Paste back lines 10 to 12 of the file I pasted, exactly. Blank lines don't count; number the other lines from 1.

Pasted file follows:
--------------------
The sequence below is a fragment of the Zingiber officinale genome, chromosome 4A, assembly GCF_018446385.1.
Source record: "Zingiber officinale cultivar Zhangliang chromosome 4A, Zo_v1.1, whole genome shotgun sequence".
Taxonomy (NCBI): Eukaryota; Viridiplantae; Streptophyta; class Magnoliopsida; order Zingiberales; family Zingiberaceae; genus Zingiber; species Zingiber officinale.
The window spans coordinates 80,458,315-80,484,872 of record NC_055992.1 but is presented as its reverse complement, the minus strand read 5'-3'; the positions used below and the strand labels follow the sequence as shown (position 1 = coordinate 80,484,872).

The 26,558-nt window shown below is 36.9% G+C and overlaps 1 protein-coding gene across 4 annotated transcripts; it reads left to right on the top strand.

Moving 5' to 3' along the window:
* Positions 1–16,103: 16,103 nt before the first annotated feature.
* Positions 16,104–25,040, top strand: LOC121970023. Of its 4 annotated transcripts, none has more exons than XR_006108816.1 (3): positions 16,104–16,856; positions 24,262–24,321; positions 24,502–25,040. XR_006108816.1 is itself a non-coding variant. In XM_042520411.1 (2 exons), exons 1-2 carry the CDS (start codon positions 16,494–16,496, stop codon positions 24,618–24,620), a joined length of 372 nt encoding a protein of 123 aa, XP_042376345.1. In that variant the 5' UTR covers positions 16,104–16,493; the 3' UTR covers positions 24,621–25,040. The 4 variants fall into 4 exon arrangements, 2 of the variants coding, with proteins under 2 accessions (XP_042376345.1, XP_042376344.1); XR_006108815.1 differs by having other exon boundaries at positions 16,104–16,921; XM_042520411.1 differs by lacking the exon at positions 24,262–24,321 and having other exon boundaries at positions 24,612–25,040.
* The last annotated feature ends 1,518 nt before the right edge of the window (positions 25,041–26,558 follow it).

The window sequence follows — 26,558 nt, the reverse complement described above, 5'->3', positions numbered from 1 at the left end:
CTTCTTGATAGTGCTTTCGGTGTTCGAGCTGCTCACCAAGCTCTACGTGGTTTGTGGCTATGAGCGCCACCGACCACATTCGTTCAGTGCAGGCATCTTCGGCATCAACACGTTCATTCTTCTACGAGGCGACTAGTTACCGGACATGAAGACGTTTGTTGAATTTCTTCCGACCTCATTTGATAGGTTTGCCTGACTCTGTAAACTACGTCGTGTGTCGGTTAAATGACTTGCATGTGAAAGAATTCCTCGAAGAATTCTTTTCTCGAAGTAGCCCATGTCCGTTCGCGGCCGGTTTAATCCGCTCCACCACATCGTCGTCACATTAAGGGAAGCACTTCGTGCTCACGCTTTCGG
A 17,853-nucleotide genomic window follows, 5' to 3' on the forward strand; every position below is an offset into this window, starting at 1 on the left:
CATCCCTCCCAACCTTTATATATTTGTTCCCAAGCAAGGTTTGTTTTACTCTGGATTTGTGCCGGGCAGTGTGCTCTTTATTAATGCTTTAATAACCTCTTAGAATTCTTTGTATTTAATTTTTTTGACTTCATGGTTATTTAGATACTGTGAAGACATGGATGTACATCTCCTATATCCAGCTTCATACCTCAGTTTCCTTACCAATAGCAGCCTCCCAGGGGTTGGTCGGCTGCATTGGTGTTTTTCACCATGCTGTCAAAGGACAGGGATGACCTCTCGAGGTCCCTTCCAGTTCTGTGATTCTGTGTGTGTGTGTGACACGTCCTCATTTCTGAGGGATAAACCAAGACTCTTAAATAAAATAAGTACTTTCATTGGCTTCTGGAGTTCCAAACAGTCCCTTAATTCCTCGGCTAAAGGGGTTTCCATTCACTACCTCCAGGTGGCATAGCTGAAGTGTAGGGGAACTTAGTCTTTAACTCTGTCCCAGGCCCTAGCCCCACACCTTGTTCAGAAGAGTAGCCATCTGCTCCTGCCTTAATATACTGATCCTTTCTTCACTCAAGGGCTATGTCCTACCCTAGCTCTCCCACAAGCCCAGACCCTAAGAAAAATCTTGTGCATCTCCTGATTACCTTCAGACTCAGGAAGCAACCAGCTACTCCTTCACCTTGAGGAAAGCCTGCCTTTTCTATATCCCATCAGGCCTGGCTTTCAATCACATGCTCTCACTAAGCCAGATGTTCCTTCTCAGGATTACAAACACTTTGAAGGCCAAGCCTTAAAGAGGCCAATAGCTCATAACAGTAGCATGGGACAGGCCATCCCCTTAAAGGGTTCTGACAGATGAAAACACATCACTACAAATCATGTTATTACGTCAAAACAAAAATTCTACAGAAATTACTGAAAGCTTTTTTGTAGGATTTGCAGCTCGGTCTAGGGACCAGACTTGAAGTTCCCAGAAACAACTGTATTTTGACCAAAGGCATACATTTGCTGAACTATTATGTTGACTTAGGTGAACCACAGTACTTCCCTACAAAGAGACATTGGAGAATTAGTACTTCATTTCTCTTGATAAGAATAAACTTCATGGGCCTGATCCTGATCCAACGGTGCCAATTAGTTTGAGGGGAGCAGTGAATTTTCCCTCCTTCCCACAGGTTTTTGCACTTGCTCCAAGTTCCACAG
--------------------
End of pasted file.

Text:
The window sequence follows — 26,558 nt, the reverse complement described above, 5'->3', positions numbered from 1 at the left end:
CTTCTTGATAGTGCTTTCGGTGTTCGAGCTGCTCACCAAGCTCTACGTGGTTTGTGGCTATGAGCGCCACCGACCACATTCGTTCAGTGCAGGCATCTTCGGCATCAACACGTTCATTCTTCTACGAGGCGACTAGTTACCGGACATGAAGACGTTTGTTGAATTTCTTCCGACCTCATTTGATAGGTTTGCCTGACTCTGTAAACTACGTCGTGTGTCGGTTAAATGACTTGCATGTGAAAGAATTCCTCGAAGAATTCTTTTCTCGAAGTAGCCCATGTCCGTTCGCGGCCGGTTTAATCCGCTCCACCACATCGTCGTCACATTAAGGGAAGCACTTCGTGCTCACGCTTTCGG
A 17,853-nucleotide genomic window follows, 5' to 3' on the forward strand; every position below is an offset into this window, starting at 1 on the left: